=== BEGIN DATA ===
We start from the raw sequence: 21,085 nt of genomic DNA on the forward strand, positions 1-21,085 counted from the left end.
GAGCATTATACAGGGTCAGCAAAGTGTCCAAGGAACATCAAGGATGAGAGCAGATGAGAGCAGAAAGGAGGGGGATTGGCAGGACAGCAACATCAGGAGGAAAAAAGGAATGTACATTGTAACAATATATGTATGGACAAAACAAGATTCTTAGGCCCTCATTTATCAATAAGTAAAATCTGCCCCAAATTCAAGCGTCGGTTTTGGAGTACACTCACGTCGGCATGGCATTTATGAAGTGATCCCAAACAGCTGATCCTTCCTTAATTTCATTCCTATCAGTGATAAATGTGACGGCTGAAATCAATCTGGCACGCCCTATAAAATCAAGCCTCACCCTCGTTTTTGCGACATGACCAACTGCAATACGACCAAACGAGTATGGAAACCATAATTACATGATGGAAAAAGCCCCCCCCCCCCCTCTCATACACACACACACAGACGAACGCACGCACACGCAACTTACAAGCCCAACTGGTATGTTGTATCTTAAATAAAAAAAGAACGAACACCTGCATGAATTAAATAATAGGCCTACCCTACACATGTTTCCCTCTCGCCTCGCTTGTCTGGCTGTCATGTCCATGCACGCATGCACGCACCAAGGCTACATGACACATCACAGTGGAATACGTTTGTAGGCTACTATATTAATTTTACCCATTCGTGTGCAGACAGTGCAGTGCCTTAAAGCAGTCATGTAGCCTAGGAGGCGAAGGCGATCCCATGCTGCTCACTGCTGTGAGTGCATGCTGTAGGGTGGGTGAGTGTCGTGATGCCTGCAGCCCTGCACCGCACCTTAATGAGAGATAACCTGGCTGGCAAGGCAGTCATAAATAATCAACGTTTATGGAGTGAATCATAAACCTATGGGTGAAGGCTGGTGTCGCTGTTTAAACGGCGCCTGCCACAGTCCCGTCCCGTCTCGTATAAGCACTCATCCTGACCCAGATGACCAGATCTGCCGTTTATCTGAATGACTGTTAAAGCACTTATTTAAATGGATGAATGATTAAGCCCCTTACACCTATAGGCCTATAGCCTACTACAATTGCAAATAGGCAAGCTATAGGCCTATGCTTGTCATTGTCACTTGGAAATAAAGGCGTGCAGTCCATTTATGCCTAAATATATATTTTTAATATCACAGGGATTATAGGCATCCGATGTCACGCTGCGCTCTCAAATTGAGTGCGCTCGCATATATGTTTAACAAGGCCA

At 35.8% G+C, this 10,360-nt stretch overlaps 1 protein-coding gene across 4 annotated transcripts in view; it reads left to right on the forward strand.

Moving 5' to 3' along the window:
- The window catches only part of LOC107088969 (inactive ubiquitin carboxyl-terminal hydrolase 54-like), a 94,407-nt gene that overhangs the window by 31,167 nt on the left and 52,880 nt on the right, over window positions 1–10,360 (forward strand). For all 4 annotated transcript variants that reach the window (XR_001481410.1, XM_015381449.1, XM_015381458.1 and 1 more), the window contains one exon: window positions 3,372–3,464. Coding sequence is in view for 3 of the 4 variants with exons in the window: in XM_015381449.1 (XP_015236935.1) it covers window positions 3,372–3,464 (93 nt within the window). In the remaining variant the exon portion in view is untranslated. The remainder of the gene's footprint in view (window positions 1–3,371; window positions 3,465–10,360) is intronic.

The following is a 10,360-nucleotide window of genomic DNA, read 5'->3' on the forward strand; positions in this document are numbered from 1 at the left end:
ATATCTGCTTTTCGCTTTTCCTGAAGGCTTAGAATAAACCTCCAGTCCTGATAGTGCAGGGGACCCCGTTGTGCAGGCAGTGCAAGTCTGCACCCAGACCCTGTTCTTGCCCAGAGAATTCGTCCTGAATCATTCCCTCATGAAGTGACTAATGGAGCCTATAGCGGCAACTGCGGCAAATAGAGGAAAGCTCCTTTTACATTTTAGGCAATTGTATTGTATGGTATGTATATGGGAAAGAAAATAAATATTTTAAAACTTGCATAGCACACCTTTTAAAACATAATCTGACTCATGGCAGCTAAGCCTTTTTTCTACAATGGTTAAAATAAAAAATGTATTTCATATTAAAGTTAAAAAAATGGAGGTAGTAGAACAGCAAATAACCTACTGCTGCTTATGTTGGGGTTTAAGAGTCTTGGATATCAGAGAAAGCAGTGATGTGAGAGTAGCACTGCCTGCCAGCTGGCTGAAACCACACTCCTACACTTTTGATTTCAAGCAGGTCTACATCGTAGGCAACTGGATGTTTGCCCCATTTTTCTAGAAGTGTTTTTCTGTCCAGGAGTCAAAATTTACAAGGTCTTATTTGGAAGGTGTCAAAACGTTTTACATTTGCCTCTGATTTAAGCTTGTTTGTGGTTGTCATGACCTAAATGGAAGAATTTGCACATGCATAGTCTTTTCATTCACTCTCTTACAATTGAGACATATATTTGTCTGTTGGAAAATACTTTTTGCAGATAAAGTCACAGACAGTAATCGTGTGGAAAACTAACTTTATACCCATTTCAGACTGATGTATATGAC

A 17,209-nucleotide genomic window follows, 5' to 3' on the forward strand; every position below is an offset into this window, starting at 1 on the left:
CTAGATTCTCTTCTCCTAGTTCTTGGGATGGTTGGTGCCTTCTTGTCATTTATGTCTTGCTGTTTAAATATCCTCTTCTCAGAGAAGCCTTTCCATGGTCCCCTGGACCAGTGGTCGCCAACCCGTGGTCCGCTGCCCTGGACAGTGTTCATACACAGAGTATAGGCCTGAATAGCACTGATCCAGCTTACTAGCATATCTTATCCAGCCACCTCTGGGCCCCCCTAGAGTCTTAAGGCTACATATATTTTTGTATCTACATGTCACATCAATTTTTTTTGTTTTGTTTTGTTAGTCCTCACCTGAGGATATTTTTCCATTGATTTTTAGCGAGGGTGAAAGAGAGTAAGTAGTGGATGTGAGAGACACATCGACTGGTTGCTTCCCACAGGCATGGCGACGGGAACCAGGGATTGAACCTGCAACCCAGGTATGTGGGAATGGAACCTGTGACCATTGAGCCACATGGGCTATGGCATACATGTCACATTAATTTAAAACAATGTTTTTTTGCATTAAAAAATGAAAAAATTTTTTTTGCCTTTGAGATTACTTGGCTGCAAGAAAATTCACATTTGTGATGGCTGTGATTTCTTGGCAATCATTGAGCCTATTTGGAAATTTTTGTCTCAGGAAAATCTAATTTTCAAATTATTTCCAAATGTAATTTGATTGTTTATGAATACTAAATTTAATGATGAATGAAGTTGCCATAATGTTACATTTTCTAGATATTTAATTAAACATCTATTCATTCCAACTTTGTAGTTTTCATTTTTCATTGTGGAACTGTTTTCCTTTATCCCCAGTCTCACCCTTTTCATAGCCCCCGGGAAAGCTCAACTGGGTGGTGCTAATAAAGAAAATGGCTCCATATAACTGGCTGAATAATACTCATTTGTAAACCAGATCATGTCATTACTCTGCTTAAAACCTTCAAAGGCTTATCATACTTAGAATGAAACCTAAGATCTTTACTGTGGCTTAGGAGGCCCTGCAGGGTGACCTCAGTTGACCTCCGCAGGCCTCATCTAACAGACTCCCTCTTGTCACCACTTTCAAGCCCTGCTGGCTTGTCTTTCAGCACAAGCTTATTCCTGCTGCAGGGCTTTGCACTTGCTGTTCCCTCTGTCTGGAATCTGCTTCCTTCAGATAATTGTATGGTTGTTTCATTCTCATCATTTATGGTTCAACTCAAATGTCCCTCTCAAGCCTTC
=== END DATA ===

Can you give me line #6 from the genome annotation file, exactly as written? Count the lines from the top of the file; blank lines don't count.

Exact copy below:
The following is a 10,360-nucleotide window of genomic DNA, read 5'->3' on the forward strand; positions in this document are numbered from 1 at the left end: